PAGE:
Christian Thompson (Australian, Bidjara b. 1978)
Untitled #7 from the King Billy series
2010
Courtesy of the artist and Gallery Gabrielle Pizzi

 

 

King Billy, is an ode to his great great grandfather, King Billy of Bonnie Doon Lorne. The initial inspiration was a photograph of King Billy, standing alone wearing his ‘name plate’. Despite its colonial overtones, for Thompson, this image of the senior tribesman exudes wisdom and kindness and reminds him of his father. In much of Thompson’s work his processes are intuitive, he delves into a rich dream world and draws out fabulous images. He manifests his own mythological world. In this series his figures are clad in fabrics patterned with Indigenous motifs, mainly cheap hoodies in lurid colours; a modern/ ancient skin for a magic youth culture. He has made a triptych, three views of a pink hooded figure spewing cascading pearl stands from the face; opulent, decadent, excessive and sensual.

Another image shows a crowned figure swathed in fabrics bearing the markings of various clans, perhaps indicating the domain of this regal form. In the hands a (poisoned?) chalice – the sawn off plastic bottle a warning about petrol sniffing? His self-portrait as psychedelic godhead/Carnaby Street dandy / flower child is spectacular and arresting. He is wearing a tailored suit, patterned with more Indigenous motifs and he cradles a bouquet. His skin is green and his eyes are purple flowers. What can this otherworldly creature tell us?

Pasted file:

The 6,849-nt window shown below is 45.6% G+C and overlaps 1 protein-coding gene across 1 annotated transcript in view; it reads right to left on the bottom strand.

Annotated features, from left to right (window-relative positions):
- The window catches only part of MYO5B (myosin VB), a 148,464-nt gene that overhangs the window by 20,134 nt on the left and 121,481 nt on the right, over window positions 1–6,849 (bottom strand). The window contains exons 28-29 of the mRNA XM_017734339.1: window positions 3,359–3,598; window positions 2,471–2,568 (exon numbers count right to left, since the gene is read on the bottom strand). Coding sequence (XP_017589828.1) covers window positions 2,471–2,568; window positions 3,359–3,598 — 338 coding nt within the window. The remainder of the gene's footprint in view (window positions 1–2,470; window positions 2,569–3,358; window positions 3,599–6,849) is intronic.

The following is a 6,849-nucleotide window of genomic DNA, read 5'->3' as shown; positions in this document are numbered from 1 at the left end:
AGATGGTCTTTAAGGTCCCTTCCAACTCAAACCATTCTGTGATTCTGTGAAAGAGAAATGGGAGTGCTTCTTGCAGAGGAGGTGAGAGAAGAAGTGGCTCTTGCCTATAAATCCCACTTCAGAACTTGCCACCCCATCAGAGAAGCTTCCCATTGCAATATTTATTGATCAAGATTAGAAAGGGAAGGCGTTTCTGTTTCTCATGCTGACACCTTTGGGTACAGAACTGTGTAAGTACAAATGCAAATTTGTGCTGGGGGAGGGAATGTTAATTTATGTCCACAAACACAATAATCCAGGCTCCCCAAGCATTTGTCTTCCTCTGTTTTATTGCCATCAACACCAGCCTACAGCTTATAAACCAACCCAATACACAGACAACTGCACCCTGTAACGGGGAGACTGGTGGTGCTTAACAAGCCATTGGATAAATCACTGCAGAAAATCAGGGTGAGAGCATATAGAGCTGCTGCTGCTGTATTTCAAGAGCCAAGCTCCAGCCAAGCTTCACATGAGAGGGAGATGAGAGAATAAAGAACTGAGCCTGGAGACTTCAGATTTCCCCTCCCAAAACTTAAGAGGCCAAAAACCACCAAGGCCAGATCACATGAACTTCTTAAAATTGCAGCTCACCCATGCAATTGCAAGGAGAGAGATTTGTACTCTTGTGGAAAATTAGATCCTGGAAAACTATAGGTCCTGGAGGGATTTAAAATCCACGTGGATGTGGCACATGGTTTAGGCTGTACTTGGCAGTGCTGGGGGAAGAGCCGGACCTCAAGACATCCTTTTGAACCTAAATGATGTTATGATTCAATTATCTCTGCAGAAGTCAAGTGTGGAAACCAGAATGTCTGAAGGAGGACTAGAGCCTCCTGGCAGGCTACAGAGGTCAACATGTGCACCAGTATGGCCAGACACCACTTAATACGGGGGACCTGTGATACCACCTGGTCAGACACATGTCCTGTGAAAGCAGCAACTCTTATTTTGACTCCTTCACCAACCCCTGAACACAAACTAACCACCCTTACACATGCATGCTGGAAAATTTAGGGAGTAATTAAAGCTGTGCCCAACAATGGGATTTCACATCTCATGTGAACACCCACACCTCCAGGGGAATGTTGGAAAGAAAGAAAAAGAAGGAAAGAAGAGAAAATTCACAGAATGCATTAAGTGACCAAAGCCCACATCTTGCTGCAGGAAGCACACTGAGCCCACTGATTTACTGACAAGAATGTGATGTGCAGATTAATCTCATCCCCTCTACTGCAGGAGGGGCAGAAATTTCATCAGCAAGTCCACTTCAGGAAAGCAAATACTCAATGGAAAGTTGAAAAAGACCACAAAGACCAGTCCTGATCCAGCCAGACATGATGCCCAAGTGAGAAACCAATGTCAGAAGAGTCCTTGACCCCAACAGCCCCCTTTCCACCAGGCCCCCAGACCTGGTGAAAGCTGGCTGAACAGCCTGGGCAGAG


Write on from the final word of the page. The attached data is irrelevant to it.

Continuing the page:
Thompson seems to emphasise a theme of disparity in this work; the ‘hoodie’ with the cascading pearls, the crown with the plastic bottle, the opulence with the desperate. These works are both beautiful and confronting.

Text from the PICA website

 

 

Petrina Hicks. 'Emily the Strange' 2011

 

Petrina Hicks (Australian, b. 1972)
Emily the Strange
2011
Courtesy of the artist and Stills Gallery

 

 

Petrina Hicks’ Beautiful Creatures appeals to our senses. Immediately alluring, the large-scale, hyper-real photographs, are all rendered so clearly and with such control they are reminiscent of advertisements. But with a series of little ruptures, within images and between them, Hicks disrupts our usually beguiled response to such artistry. For her, photography’s capability to both create and corrupt the process of seduction and consumption is of endless interest.